Tuesday, October 31, 2006
Seagate Introduces Conent Protection Technology in Hard Drives
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Seagate is introducing a new security platform that delivers a
simple, cost- effective way to deploy the high levels of security for computing systems, computer electronics and mobile devices by protecting data on the hard disc drive.
The platform, Seagate DriveTrust Technology, combines fully automated hardware-based security with a programming
foundation that makes it easy to add security-based software
applications for organization-wide encryption key management,
multi-factor user authentication and other capabilities that help
lock down digital information at rest.
The Seagate security platform automatically protects
all drive data, not just selected partitions or files, at all
times, and its security functions operate independently of the
hard drive, preserving the hard drive's full performance.
DriveTrust Technology also offers these benefits:
- With DriveTrust Technology, secure hard drives are as easy to
install and operate as standard drives. The security capabilities
run transparently within the drive with no need for additional
configuration. Set up can be as simple as creating a password for
- Drive-level security requires no patches, updates or upgrades,
eliminating many of the costs associated with traditional
- Information stored on DriveTrust Technology drives can be
instantly erased, making it easy to re-deploy and retire the
drives and reducing the time and costs traditionally associated
with overwriting and erasing disc data.
- DriveTrust Technology gives independent software vendors (ISVs)
a platform for building stronger security applications. The
DriveTrust Technology software developer kit (SDK) includes the
documentation and tools necessary to build DriveTrust
Technology-enabled applications such as access controls needed to
manage encryption keys, passwords and other forms of
authentication for large deployments.
Seagate DriveTrust - Securing Digital Content Across All Storage
Devices Seagate is committed to an open, standards-based
architecture that will enable the implementation of DriveTrust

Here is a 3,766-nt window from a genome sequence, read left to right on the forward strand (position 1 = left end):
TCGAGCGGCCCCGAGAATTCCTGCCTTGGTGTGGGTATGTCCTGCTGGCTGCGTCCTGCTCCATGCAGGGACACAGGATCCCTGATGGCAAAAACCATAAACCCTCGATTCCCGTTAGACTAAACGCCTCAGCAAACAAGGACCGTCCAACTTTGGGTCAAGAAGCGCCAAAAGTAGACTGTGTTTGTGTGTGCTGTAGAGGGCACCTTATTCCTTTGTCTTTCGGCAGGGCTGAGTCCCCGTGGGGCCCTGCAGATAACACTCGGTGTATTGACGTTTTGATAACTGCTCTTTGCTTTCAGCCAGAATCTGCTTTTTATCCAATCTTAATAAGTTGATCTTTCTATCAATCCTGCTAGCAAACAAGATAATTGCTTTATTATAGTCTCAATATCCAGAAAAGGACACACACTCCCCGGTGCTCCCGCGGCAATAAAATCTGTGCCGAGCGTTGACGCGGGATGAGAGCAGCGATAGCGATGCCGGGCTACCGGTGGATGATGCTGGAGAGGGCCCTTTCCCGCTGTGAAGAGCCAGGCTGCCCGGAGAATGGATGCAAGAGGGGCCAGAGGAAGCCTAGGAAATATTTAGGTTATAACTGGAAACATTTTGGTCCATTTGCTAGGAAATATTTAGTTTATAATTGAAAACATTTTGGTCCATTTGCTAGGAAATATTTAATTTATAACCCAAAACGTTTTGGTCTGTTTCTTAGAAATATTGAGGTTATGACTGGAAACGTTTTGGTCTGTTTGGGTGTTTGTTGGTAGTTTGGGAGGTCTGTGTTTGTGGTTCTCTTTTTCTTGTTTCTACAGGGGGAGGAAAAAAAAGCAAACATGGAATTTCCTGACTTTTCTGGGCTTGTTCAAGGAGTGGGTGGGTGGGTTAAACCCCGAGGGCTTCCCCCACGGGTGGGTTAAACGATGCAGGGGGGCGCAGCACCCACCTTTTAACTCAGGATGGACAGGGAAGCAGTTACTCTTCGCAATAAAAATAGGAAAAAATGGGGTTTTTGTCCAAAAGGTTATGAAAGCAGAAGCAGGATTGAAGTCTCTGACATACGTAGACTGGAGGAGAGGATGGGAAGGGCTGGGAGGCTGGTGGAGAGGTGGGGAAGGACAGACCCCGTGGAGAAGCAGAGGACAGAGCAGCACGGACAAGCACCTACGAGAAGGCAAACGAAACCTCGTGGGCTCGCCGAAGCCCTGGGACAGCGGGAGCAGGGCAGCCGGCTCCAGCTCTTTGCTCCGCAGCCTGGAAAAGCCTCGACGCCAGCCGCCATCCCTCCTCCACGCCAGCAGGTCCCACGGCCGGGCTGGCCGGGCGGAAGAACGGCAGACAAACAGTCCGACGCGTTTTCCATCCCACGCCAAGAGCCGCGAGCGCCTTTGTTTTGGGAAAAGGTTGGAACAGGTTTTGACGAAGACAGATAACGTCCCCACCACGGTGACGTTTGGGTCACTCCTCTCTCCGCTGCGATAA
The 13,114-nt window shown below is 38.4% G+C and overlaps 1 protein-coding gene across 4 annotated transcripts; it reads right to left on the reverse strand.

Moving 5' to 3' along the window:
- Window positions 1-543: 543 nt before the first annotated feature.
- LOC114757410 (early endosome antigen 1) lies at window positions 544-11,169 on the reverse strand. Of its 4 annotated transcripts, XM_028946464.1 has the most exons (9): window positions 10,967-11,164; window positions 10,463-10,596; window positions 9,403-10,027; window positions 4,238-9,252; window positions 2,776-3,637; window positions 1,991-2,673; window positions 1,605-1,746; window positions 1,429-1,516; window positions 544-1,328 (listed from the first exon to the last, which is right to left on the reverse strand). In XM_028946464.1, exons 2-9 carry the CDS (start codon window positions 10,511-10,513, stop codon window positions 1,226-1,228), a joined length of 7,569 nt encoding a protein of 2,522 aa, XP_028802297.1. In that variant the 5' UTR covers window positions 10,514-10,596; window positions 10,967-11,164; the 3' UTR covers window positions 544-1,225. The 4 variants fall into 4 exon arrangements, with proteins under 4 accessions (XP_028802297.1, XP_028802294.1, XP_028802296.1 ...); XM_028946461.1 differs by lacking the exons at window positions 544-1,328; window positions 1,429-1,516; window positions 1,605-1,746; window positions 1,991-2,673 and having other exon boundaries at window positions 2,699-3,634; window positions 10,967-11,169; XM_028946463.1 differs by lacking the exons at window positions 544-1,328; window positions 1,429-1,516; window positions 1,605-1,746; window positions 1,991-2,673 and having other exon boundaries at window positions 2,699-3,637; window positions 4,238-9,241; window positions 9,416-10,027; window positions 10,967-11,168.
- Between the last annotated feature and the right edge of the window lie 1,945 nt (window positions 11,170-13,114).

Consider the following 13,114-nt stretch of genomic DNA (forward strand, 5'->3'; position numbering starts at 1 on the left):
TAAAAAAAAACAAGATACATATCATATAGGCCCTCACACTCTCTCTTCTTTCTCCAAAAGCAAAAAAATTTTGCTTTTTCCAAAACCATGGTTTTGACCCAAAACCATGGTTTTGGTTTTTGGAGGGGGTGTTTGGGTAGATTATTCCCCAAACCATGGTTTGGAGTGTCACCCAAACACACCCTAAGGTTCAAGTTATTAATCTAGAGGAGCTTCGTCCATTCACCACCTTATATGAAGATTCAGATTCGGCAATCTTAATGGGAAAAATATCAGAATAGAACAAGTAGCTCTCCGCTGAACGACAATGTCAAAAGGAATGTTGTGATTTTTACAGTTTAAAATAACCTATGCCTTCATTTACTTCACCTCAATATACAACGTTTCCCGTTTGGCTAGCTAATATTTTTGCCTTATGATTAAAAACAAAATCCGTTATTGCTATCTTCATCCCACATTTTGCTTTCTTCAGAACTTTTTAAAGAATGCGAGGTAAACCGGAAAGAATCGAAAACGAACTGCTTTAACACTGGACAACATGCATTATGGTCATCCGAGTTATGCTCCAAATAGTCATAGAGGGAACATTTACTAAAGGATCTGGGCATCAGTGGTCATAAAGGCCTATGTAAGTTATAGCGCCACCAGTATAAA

Technology across all storage devices. Toward that end, an
independent laboratory is certifying DriveTrust algorithms
including encryption (AES and TripleDES), public key (RSA), and
Seagate is also driving toward the security of digital
content through its Trusted Computing Group
(TCG), a standards body working to strengthen and simplify the
deployment of computer security. Seagate is standardizing
DriveTrust Technology's encryption, authentication tools and
other security building blocks in a formal TCG storage
specification that is scheduled for public release in early 2007.
The TCG specification will enable manufacturers of hard drives
and devices that use them to easily deploy security capabilities
such as encryption and user authentication.
Dr. Robert Thibadeau, Seagate chief technologist, chairs TCG's
Storage WorkGroup and serves on the TCG Board of Directors.
Seagate currently offers a hard disc drive family featuring
DriveTrust Technology, the DB35 Series hard drives for digital
video recorders (DVRs) and other digital entertainment devices.
The DB35 Series hard drives are the first to enable manufacturers
to lock a drive to the system, allowing service providers to
deploy DVRs that protect recorded content from illicit copying
and distribution if the 3.5-inch, 7200-RPM drive is removed.
In the first quarter of calendar 2007, Seagate plans to introduce
Momentus 5400 FDE.2 for notebook computers, the first hard drive
with full disc encryption. The 2.5-inch, 5,400-RPM drive's hardware-based full disc encryption delivers significantly stronger protection than traditional encryption approaches by securely performing all cryptographic operations and access control within the drive. For users, only a password is needed to self-authenticate for full drive access, while third- party enhancements enable thumbprint and smart card options for multi-factor self-authentication.